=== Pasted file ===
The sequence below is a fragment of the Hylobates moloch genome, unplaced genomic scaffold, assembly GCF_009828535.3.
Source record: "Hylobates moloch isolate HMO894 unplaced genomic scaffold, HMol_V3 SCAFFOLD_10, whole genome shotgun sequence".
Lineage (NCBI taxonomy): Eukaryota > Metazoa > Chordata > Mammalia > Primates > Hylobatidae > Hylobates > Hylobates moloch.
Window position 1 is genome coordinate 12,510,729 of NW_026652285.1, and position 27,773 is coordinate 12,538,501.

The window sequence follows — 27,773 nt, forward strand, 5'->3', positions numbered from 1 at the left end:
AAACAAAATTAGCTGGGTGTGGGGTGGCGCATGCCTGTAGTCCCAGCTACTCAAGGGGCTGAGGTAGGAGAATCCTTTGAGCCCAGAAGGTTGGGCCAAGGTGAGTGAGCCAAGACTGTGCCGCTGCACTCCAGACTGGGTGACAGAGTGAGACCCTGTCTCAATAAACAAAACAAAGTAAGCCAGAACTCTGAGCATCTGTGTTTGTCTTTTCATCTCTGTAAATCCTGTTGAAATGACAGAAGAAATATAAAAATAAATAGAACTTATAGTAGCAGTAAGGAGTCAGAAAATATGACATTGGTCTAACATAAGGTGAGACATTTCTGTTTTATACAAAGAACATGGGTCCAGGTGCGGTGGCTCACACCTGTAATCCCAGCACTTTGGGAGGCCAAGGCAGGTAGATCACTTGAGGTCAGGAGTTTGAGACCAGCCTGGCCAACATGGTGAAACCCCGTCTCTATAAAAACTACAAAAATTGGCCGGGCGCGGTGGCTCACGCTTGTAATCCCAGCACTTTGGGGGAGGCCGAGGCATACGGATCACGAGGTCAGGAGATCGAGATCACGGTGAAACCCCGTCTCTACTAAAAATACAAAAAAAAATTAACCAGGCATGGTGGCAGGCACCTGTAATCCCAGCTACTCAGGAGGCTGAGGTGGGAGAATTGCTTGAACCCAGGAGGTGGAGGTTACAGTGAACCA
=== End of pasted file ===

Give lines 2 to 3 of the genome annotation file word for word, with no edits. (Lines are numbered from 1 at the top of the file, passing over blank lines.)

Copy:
Source record: "Hylobates moloch isolate HMO894 unplaced genomic scaffold, HMol_V3 SCAFFOLD_10, whole genome shotgun sequence".
Lineage (NCBI taxonomy): Eukaryota > Metazoa > Chordata > Mammalia > Primates > Hylobatidae > Hylobates > Hylobates moloch.